Can Schiffer's Minimum Advertised Pricing Solve Publishers', Authors' and Retailers' Woes?
Out in the bucolic countryside of Southeastern Pennsylvania—where Chester and Lancaster counties meet, and the main distinguishing factor between the rolling pastures and cropland is whether they’re farmed by tractors or the Amish—Schiffer Publishing (schifferbooks.com) has been putting out books across a fantastic array of categories for 37 years. The company was started by Publisher Pete Schiffer’s parents—his father was an antiques dealer, his mother an art historian—as a way to provide more value and information for their customers. In the intervening decades, Schiffer has published some 4,500 titles on everything from art and architecture to ghosts and the paranormal.
A respect for value—of content, of books, of authorship—has been at the heart of the publishing house’s ideals. It's the driving force behind the company’s Schiffer LTD imprint, notable for a minimum advertised pricing (MAP) policy that stipulates the imprint's books will only be distributed to outlets who do not advertise the products below a publisher-set minimum price. In the store, the seller can sell the book for any price, but if Schiffer LTD finds that the title has been advertised below the MAP, it will no longer distribute to that seller. The policy may seem as idyllic as Schiffer's pastoral setting, but it's one that's got a history in other industries.
Book Business Extra caught up with Pete Schiffer, who was on his way to the airport en route to the Frankfurt Book Fair, to discuss the policy that the company thinks is the “wave of the future” for publishing.
Book Business Extra: So how has minimum advertised pricing been working for Schiffer LTD?
Pete Schiffer: We launched three titles (two and a half years ago)—[using the MAP policy]—that we created ourselves internally. We don’t want to try something new with an authored work; we don’t think that that is in everybody’s best interests to test something with the passion and the devotion of somebody who has invested the time in creating a book. We created three books, and we had success with it. So we’ve opened it up to our authors. Over the last two seasons we’ve published more than 45 additional books. They’re doing well. We created the imprint for the authors who were asking for another solution from the normal paradigm of how books are being sold in the current marketplace.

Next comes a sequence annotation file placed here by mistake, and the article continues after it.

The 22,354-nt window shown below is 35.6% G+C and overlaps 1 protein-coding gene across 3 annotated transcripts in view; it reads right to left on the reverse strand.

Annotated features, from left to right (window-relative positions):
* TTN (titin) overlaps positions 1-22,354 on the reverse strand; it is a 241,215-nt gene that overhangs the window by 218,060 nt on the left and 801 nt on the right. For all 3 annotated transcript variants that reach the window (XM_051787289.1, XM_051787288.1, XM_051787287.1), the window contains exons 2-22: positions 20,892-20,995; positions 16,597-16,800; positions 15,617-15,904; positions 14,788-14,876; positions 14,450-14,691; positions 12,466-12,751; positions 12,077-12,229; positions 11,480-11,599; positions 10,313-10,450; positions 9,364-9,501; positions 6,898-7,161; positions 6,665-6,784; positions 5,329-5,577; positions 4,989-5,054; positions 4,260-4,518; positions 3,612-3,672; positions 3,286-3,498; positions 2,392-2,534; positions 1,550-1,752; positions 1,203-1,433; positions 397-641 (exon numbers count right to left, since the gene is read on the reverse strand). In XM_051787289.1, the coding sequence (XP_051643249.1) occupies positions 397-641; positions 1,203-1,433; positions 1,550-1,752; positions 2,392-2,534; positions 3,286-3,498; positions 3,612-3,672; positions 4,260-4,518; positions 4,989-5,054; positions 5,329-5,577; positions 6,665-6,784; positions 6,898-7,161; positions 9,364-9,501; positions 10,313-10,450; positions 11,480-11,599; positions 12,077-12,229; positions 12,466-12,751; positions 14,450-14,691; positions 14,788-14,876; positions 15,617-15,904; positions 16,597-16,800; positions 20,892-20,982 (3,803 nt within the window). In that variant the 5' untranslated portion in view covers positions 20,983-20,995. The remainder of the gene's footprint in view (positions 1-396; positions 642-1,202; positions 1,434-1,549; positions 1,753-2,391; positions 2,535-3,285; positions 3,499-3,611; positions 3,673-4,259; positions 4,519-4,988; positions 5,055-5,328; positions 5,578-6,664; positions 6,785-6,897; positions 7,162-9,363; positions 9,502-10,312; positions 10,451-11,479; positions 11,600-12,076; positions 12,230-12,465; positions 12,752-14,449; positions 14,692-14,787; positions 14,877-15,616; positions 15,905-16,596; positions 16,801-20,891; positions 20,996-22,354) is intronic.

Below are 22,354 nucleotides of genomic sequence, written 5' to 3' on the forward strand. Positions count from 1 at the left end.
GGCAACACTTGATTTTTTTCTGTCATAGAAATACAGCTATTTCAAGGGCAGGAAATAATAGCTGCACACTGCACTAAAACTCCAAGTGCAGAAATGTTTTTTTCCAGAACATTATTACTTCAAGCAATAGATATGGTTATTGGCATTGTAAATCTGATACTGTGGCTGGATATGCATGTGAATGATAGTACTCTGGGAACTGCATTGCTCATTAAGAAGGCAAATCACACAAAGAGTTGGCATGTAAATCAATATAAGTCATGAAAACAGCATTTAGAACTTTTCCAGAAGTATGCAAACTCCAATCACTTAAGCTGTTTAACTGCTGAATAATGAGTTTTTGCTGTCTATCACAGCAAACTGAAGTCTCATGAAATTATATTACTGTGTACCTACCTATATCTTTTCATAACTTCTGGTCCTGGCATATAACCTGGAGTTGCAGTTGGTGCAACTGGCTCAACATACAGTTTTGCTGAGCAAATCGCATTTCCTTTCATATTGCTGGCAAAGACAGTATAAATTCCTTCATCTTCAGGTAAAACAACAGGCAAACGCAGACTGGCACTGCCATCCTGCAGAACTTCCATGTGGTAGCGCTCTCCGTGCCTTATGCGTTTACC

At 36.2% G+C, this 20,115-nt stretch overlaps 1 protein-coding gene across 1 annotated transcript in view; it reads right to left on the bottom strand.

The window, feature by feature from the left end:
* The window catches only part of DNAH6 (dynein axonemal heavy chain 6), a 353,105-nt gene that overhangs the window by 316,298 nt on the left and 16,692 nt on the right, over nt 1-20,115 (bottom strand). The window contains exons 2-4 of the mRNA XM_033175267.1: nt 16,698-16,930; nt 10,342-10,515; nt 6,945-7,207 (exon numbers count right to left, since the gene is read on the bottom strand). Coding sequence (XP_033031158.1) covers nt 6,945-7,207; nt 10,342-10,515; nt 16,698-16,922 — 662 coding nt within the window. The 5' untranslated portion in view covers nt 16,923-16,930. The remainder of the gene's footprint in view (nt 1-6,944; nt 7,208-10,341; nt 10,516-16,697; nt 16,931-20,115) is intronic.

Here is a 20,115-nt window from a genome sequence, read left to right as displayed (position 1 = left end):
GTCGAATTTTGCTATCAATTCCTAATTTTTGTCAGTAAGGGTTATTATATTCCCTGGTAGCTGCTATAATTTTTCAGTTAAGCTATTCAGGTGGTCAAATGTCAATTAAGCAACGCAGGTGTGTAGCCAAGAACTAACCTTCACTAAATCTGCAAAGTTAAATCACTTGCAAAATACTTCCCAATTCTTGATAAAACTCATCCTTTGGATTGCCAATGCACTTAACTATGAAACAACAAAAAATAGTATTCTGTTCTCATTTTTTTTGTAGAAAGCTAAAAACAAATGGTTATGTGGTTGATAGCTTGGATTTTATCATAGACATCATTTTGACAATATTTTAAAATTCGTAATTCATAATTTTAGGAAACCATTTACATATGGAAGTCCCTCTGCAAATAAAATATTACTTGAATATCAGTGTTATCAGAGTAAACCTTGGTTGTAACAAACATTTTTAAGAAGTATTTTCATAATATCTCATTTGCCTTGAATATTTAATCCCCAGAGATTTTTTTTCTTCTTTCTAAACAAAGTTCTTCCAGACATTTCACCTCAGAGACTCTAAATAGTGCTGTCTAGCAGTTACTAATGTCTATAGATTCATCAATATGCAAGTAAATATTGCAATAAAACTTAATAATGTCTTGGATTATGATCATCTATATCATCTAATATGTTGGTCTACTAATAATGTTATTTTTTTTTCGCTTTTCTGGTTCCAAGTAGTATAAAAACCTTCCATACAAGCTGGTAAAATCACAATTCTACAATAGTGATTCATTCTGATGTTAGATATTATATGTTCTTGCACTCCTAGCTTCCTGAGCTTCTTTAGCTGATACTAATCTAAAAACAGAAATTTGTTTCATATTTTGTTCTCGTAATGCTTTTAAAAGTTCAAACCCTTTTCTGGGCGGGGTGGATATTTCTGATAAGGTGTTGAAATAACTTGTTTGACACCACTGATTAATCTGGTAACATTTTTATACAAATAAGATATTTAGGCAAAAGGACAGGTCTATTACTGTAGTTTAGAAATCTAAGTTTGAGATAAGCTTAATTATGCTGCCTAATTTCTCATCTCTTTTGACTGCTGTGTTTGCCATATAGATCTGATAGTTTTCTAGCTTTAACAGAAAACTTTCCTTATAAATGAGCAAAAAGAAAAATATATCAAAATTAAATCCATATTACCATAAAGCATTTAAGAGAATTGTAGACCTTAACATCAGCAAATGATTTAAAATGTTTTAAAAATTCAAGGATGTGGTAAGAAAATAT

Extra: Where did you get the idea?
Schiffer: We saw that minimum advertised pricing policies are something that are very standard in other industries. And they’re actually standard in the book publishing industry in other countries, but they haven’t been adapted, to our knowledge, any time before this in the [U.S.] book publishing world.
Extra: What conditions in the market led you to test this policy?
Schiffer: It’s not really specific market conditions, but the way that people look at books and the way people are thinking about books. We think that books have a high value, and keeping the integrity of the book high is essential for keeping the longevity of books and the overall value. If you create these beautiful, high-end, well-put-together books and if you price them properly, then everybody in the market, from the publisher, the author, the book reseller to the customer, are all treated fairly.